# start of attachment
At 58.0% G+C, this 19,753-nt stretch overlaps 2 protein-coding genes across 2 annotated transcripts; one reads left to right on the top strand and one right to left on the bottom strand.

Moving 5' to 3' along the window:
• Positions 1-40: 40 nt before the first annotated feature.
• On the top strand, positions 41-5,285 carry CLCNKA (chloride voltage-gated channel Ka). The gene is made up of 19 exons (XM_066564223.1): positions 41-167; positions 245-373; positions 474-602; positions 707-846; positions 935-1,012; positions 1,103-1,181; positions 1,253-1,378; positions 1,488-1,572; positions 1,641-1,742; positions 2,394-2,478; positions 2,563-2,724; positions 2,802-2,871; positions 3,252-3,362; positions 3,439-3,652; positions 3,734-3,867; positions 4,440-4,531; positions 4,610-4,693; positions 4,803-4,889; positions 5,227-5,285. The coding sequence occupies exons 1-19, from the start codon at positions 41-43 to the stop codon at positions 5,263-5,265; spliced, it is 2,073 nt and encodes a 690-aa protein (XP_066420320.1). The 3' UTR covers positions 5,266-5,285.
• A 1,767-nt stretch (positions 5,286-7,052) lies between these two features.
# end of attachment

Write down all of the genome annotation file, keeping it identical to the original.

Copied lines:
At 58.0% G+C, this 19,753-nt stretch overlaps 2 protein-coding genes across 2 annotated transcripts; one reads left to right on the top strand and one right to left on the bottom strand.

Moving 5' to 3' along the window:
• Positions 1-40: 40 nt before the first annotated feature.
• On the top strand, positions 41-5,285 carry CLCNKA (chloride voltage-gated channel Ka). The gene is made up of 19 exons (XM_066564223.1): positions 41-167; positions 245-373; positions 474-602; positions 707-846; positions 935-1,012; positions 1,103-1,181; positions 1,253-1,378; positions 1,488-1,572; positions 1,641-1,742; positions 2,394-2,478; positions 2,563-2,724; positions 2,802-2,871; positions 3,252-3,362; positions 3,439-3,652; positions 3,734-3,867; positions 4,440-4,531; positions 4,610-4,693; positions 4,803-4,889; positions 5,227-5,285. The coding sequence occupies exons 1-19, from the start codon at positions 41-43 to the stop codon at positions 5,263-5,265; spliced, it is 2,073 nt and encodes a 690-aa protein (XP_066420320.1). The 3' UTR covers positions 5,266-5,285.
• A 1,767-nt stretch (positions 5,286-7,052) lies between these two features.